Located in the affluent and desired town of Muswell Hill in North London, a luxurious N10 development has been completed, comprising of 22 new deluxe apartments, 6 houses and a community centre. The development sits astride one of the capital’s highest hills and benefits from outstanding views of the city, as well as access to magnificent open spaces nearby including Alexandra Palace Park and Highgate Woods.
The mixed-use development, designed by London based architects ph+, provides a contemporary twist on traditional Edwardian housing for London developers Jamm Living. As a result of the architect’s detailed analysis of the local context, the steeply stepped residential buildings have been organised into three distinct sections, that follow the contours of the land and are broken up in an alternating pattern of brick and glazed elements that change as the development descends the hill.
The first part of the project comprises of a conversion of an existing building into 8 new flats, with a community and commercial space below. In the central part of the scheme, 6 new modular houses now step down the hill, and are defined by golden-lined bays of varying tones that form terraces for the occupants.
In the final part of the project, a horizontal block contains 14 apartments and features a distinct sawtooth profile at the rear, designed to extend views for residents and required to prevent overlooking of the neighbouring gardens.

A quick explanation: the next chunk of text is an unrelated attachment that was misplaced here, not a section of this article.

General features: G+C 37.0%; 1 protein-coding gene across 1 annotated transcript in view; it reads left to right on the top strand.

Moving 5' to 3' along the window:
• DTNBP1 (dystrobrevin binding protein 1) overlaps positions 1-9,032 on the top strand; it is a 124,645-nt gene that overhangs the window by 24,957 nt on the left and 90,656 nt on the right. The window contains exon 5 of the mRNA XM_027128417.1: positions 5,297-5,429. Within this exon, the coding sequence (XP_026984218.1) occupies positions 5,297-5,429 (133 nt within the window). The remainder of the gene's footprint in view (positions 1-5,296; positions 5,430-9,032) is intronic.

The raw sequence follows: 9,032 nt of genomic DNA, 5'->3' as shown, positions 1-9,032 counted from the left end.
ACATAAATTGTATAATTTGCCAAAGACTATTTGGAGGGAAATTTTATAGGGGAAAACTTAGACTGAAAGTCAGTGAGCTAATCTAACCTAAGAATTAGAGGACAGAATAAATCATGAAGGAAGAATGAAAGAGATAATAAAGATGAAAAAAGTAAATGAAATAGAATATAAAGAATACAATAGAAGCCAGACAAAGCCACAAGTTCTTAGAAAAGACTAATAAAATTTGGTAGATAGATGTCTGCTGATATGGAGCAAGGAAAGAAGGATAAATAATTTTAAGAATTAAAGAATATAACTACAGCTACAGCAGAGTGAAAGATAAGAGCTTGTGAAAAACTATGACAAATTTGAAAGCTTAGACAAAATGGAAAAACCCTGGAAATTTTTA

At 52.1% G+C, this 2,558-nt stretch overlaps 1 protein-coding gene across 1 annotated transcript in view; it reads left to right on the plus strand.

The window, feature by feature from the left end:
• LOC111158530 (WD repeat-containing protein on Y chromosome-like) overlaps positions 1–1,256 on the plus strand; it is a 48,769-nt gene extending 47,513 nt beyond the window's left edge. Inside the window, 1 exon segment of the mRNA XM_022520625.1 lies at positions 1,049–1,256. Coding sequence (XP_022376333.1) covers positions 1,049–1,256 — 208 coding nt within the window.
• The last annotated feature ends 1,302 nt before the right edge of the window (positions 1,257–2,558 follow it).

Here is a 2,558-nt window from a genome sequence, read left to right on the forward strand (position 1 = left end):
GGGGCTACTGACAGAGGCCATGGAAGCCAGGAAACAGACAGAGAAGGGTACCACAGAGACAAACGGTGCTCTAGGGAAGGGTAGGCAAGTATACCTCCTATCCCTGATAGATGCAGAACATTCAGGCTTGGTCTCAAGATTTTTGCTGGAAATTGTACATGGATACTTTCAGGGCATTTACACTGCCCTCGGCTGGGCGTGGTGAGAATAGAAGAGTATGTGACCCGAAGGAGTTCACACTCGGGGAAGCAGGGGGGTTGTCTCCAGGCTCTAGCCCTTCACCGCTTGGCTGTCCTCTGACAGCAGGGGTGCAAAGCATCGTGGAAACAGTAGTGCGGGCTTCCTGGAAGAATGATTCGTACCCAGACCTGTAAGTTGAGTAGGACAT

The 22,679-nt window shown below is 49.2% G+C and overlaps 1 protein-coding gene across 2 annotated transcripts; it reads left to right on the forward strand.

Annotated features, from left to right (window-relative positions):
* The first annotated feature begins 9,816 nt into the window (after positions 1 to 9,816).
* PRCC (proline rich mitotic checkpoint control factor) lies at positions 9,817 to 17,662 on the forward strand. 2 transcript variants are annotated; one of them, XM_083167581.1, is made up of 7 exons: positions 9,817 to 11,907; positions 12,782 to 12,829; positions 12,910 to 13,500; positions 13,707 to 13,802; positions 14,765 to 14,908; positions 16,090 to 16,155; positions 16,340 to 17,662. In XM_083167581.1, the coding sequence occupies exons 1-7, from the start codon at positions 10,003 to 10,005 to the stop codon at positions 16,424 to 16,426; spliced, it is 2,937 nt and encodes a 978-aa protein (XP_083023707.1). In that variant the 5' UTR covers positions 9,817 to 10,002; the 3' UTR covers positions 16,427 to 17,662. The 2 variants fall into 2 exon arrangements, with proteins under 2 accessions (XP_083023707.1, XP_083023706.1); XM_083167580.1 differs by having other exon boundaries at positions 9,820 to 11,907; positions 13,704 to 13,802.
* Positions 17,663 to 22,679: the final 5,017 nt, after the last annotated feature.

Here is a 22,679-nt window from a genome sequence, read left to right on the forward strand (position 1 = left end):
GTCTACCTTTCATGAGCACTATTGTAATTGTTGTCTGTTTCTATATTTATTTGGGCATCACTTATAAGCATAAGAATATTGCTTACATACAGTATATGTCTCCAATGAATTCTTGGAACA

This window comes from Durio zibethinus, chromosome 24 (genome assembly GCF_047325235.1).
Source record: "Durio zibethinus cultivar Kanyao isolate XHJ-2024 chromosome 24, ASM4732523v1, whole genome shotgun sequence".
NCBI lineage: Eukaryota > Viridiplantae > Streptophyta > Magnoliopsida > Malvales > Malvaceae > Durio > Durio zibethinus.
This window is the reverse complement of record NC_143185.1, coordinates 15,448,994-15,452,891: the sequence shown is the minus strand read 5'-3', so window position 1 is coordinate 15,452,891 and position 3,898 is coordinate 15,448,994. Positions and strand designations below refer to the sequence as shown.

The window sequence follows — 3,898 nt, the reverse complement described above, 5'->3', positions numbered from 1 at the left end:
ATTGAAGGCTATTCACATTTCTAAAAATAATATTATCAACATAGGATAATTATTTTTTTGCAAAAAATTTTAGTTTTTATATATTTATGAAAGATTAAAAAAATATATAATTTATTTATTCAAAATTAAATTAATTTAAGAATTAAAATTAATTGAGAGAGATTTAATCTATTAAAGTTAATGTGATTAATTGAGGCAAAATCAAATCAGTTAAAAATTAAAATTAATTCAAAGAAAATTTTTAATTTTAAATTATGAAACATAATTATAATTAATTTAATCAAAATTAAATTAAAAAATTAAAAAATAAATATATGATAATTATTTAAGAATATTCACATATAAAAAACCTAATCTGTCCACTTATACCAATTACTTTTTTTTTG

Muswell Hill features carefully selected materials that have been utilised in sensitive and pragmatic ways. The eminence of the local context is encapsulated in the high-quality detailing of the facing brickwork; a raking monk pattern that provides a contemporary aesthetic, cascading easily with the stepping profile. Taylor Maxwell worked closely with both the architects and main contractors Gilbert Ash to select a traditional yet prominent facing brick for this luxurious development.
The Grove Orange Multi, from our exclusive Select Range of facing bricks, provides a vibrant, contemporary multi-coloured facade that complements and enhances the predominantly red colouring of the site’s neighbouring buildings, and delivers a striking contrast to the stone banding to each floor of the properties.
No cut bricks were used on site, which provided significant cost benefits, while the stone bandings were crafted in the largest possible pieces and cut to accentuate the diagonal topography of the site. The overall effect of these devices has been to complement, without imitating, the rich sculptural quality of the site’s neighbouring residences.
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